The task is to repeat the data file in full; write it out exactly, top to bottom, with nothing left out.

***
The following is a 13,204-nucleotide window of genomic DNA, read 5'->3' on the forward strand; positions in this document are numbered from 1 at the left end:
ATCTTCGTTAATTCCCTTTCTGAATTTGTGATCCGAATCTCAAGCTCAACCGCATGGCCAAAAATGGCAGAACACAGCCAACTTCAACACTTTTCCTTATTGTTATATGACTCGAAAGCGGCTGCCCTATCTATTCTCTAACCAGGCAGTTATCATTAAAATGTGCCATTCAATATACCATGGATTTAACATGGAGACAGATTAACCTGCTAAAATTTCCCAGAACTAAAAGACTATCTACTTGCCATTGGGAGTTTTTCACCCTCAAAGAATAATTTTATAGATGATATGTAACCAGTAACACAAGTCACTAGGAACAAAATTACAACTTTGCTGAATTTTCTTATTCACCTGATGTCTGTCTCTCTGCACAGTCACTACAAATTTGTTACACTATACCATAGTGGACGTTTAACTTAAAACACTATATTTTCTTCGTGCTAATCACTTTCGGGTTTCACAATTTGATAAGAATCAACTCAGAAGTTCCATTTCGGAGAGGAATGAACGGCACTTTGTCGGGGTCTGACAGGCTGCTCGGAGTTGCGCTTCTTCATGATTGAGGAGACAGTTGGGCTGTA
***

The following is a 13,204-nucleotide window of genomic DNA, read 5'->3' on the forward strand; positions in this document are numbered from 1 at the left end:
ATCTTCGTTAATTCCCTTTCTGAATTTGTGATCCGAATCTCAAGCTCAACCGCATGGCCAAAAATGGCAGAACACAGCCAACTTCAACACTTTTCCTTATTGTTATATGACTCGAAAGCGGCTGCCCTATCTATTCTCTAACCAGGCAGTTATCATTAAAATGTGCCATTCAATATACCATGGATTTAACATGGAGACAGATTAACCTGCTAAAATTTCCCAGAACTAAAAGACTATCTACTTGCCATTGGGAGTTTTTCACCCTCAAAGAATAATTTTATAGATGATATGTAACCAGTAACACAAGTCACTAGGAACAAAATTACAACTTTGCTGAATTTTCTTATTCACCTGATGTCTGTCTCTCTGCACAGTCACTACAAATTTGTTACACTATACCATAGTGGACGTTTAACTTAAAACACTATATTTTCTTCGTGCTAATCACTTTCGGGTTTCACAATTTGATAAGAATCAACTCAGAAGTTCCATTTCGGAGAGGAATGAACGGCACTTTGTCGGGGTCTGACAGGCTGCTCGGAGTTGCGCTTCTTCATGATTGAGGAGACAGTTGGGCTGTA